The explosive growth of the watercooling market has really surprised me. Only a couple of years ago it was regarded as far too extreme and risky for most people - even overclockers - to bother with. Since then, though, we've seen quite a few custom components appearing. There's a whole range of waterblocks, radiators and suitable pumps available for someone who wants to put together a watercooled system - I note that recently there's even started to be competition among the hose suppliers, with various products being advertised. Watercooling is still a niche within the larger niche of hardware enthusiasts, but it's definitely a growing one. Perhaps the most dramatic indicators of watercooling approaching the mainstream is firstly that laptop manufacturers are starting to make products with tiny watercoolers embedded, but also, and more importantly, that there are now several complete watercooling kits available from some quite surprising companies.
Asetek in Denmark can hardly be called conventional, given they've been for years now dominating the phase-change cooling market - that they pretty much single-handedly created - which involves strapping a fridge compressor to your CPU, with core temperatures reaching nearly -30C. Their Vapochill products (we reviewed the Mk2 Premium Edition here) are objects of unbridled technolust but are simply unaffordable for most people. So, it's no great surprise that they have turned to the less expensive and less extreme (and they are one of very few companies that can view it as such) watercooling market. Their first product is a complete kit called the "WaterChill".
The kit arrived direct from Denmark, in a box that had taken something of a beating on its way to Sydney. Here's what you get in the kit:
For those not familiar with how watercooling works, the principle is quite basic. It's probably best understood by looking at this diagram I scanned from the WaterChill manual:
- Pump and reservoir
- control unit
- Radiator with 120mm sunon fan
- Pass-through power-cable
- Manual and slip of paper listing the support forum info
- 1M of 12mm tubing
- 1M of 10mm tubing
- bag of mounting hardware, stickers and anti-algae solution
Water flows from the reservoir/pump to a radiator which cools it with ambient air. It then flows to the waterblock and is heated by the heat from the CPU. It flows back to the reservoir, carrying the heat away from the CPU. Back through the cycle it flows again, shedding the heat into the ambient air via the radiator.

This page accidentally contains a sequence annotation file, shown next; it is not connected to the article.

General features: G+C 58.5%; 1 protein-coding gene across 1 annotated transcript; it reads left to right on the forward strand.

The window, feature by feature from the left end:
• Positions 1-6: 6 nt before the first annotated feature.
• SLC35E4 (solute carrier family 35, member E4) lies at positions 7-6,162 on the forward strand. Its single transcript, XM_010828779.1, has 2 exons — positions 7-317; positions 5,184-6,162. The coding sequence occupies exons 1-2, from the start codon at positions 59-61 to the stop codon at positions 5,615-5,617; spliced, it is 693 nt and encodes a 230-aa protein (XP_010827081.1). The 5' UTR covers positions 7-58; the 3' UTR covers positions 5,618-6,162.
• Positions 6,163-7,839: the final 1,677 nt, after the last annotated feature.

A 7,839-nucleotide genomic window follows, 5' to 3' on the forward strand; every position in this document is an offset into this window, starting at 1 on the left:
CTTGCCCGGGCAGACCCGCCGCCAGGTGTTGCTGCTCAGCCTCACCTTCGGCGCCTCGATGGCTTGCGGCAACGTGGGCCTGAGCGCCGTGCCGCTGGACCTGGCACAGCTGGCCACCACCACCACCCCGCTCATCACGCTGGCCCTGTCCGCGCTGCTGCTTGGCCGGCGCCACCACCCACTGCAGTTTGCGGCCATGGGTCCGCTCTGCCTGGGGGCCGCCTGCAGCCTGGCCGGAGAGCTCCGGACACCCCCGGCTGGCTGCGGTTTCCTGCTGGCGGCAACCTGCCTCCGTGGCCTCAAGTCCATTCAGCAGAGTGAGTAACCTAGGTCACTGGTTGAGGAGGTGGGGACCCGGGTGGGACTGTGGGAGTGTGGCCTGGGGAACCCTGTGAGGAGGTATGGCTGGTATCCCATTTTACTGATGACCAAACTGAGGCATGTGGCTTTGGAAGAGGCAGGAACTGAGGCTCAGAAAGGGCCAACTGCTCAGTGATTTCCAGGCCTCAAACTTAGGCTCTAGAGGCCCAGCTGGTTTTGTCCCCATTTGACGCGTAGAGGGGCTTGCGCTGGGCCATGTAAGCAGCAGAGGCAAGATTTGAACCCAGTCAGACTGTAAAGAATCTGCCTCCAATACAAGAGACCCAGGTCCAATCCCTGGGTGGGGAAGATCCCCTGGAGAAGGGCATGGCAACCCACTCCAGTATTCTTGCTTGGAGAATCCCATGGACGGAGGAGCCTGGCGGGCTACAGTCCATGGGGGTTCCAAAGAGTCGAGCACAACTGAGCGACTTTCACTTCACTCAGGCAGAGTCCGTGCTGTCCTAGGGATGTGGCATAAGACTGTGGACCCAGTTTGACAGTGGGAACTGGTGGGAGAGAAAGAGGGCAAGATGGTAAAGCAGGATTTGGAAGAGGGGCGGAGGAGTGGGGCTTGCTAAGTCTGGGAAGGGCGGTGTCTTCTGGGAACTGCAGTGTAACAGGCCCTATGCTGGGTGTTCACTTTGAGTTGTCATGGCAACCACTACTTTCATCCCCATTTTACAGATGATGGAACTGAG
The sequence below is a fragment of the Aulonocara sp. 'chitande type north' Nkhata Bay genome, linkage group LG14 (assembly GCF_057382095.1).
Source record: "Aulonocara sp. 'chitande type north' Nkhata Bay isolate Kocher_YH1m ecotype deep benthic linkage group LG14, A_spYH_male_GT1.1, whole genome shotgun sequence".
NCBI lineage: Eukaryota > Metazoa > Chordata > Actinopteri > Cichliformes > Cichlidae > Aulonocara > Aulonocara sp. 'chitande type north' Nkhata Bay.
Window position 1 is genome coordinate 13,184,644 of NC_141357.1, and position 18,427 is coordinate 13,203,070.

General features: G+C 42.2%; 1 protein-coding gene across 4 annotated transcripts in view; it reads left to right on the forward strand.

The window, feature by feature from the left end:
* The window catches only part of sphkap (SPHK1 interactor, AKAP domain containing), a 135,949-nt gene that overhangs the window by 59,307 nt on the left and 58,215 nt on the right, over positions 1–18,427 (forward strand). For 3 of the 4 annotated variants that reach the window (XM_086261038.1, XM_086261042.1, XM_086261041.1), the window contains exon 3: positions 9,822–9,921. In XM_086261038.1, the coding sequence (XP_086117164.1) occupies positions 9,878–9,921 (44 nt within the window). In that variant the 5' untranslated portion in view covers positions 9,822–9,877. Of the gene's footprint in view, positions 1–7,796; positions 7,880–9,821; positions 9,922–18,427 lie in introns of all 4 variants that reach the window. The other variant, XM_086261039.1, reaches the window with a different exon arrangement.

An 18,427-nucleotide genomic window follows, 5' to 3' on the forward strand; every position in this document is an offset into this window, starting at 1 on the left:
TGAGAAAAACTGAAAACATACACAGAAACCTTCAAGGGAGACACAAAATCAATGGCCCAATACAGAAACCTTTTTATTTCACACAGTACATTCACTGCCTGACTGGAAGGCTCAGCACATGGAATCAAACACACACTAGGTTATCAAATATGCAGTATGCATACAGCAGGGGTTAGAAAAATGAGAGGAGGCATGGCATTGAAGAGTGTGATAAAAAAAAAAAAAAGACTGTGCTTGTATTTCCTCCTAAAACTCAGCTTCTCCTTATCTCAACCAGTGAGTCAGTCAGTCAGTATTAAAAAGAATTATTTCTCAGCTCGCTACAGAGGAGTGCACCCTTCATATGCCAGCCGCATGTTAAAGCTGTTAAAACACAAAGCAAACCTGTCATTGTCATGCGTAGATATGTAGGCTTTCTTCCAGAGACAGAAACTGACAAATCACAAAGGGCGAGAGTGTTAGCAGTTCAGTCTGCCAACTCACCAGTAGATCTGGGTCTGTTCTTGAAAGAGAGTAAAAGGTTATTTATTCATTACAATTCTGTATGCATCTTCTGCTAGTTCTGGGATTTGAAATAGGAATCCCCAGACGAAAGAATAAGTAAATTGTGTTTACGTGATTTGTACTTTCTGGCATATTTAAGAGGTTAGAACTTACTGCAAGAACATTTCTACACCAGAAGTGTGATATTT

Note that Asetek advise a pump-radiator-block sequence of flow. The other option of course is to pump the water directly to the block to pick up heat, and then to the radiator to dissipate the heat before returning to the reservoir. Back in 1999 when I was first experimenting with watercooling I wasn't sure which way would be best, but if we assume the temperature of the water in the system rises initially and then plateaus at an operating temperature (assuming a fixed ambient temperature), then the point in the system where the water will be coolest is as it exits the radiator. It makes sense then that you want that water to immediately encounter the waterblock so the maximum temperature differential is experienced and the most heat can be carried away from the block. Asetek obviously subscribe to this theory also.
Let's look at the components of the system in detail as we assemble it.
Pump and Reservoir
The pump and reservoir are permanently joined together as a single unit. It's quite a bit heavier than I expected, because the bottom of the reservoir is actually metal. The lid of the reservoir can be removed and this is where you fill the system with fluid. Note that the pump must be run vertically and that the reservoir is fixed in position and cannot be rotated. The manual says that these parts are glued together for sealing and you can indeed see glue where they join, but the reservoir on the review unit was able to pivot around the joint to the pump. However, I kept it oriented correctly and no leak was observed in this area during testing. The pump itself is a Hydor L20 and claims max flow rate of 700l/hour and a max head height of 135cm. The outlet is of course via the top connector, which is a 12mm fitting.
Note the quick-use connectors - you push the blue ring down to allow the tubing to be inserted or removed. These connectors had me worried at first, because there's no way to wrap a cable-tie or hose clamp around them to tighten them up if you, like me, are paranoid about leaks. However, they do seem to seal very well while still allowing easy installation and removal, so I can't really complain.
One outstanding feature of this pump is that it's very quiet. Four suction-cup feet are provided to secure it and isolate vibration from your case. I doubt most people will even notice the operating noise of this pump at all.
One thing to note about this pump is that the casing gets quite warm when it's been running for a while. Whether this adds enough heat to the system to compromise performance is something we'll see later. Also, you will need to make sure the reservoir is kept quite full. The pump is powerful enough to create a vortex in the reservoir and if the water level is too low, this vortex will reach down into the pump inlet and bubbles will be pumped through the system.
All original content copyright James Rolfe.
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